The lyric is generally a short poem which deals overwhelmingly with emotion, most often love, and the personal feelings of the poet. It is therefore a subjective form of poetry, unlike other major forms such as the narrative or dramatic. Often the lyric follows a regular metrical and rhythmical pattern.
Originally the lyric was a form of poetry in Ancient Greece, designed specifically to be accompanied by the lyre (from which the word 'lyric' is derived). In succeeding ages, as the lyric spread all over Europe it no longer required musical accompaniment but the form retained musically expressive qualities. It popularity in English has fluctuated over the centuries, flourishing in the Rennaissance period but declining in the eighteenth century and then seeing a marked revival once more in the Romantic era, where subjectivity and intensity of feeling in poetry was valued above all else. This has continued in modified form up until the present day.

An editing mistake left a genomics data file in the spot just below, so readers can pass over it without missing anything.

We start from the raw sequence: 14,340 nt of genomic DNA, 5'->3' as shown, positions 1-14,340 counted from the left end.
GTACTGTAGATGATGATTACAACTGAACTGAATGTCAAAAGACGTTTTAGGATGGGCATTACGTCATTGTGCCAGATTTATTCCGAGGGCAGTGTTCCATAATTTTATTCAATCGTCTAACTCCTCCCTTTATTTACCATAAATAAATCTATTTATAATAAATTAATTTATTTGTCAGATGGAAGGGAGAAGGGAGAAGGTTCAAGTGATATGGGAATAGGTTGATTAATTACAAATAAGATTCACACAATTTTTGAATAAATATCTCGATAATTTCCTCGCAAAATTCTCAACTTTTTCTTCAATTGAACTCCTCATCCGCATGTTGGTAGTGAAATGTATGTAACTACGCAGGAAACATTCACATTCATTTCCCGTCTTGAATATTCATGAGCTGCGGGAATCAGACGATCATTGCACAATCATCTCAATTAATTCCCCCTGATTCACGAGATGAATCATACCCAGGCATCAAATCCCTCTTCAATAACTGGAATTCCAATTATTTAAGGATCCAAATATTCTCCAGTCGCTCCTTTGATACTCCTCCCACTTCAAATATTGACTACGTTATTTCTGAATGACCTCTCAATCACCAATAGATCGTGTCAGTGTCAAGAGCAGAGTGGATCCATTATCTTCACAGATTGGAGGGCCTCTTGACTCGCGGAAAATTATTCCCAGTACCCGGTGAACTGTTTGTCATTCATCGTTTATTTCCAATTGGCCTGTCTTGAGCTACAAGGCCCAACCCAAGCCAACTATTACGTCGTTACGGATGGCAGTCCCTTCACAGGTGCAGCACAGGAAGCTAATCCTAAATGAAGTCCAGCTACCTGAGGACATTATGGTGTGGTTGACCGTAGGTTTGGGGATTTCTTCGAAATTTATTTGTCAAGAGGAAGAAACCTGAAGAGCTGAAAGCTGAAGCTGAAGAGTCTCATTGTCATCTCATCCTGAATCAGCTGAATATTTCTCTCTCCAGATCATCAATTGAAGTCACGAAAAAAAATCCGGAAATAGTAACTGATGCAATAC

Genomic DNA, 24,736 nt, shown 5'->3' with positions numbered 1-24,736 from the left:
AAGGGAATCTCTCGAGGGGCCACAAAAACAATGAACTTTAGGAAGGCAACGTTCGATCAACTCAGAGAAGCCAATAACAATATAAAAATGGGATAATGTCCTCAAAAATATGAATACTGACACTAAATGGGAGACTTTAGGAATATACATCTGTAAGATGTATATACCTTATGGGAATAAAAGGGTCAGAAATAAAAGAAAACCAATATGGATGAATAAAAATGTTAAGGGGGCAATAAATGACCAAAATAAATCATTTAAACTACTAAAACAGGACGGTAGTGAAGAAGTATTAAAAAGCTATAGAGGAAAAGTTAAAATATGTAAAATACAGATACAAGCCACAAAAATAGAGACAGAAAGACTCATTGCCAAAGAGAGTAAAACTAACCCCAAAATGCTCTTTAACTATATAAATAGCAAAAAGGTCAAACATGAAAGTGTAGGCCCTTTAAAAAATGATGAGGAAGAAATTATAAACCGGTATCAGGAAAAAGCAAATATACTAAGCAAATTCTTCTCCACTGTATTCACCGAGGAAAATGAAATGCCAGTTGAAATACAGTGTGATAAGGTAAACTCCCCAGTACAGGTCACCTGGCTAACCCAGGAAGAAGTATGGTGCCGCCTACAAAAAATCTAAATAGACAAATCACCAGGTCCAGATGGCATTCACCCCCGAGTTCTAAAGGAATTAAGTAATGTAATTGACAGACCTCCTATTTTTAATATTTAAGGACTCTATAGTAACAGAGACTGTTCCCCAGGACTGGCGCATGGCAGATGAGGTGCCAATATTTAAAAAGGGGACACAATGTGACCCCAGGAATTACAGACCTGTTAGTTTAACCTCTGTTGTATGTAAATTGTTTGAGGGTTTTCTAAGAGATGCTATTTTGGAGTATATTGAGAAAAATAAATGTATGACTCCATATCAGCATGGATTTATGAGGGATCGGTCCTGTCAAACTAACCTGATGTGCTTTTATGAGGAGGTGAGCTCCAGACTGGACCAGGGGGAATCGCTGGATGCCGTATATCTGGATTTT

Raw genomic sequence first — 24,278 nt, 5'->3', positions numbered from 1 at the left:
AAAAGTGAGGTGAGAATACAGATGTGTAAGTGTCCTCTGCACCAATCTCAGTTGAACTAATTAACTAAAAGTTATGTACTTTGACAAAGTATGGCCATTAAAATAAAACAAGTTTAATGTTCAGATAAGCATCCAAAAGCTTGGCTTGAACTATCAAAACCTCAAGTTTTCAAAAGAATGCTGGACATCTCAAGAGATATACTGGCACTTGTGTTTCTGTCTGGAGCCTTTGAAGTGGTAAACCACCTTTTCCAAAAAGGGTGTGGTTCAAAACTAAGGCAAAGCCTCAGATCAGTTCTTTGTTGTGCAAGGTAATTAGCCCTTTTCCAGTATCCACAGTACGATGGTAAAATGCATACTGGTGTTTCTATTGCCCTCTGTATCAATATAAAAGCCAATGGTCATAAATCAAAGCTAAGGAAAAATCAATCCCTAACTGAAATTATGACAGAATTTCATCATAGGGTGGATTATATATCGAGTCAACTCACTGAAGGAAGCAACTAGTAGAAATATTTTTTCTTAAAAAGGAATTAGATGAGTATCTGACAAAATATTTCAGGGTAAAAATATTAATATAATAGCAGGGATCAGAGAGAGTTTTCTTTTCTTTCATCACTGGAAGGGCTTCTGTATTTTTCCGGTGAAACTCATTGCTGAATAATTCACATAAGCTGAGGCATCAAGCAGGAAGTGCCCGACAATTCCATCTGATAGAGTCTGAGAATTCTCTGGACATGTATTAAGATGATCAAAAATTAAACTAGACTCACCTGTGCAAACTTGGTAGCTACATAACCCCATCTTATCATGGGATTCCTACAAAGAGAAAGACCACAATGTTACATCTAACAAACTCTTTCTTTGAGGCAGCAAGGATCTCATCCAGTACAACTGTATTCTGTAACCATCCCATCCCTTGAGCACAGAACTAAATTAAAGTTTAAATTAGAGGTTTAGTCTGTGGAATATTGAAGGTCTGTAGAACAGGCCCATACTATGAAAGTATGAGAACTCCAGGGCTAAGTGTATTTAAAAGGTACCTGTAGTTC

Although its exact from may change from age to age and from poet to poet, as a vehicle for expressing subjective feelings the lyric remains a popular poetic form.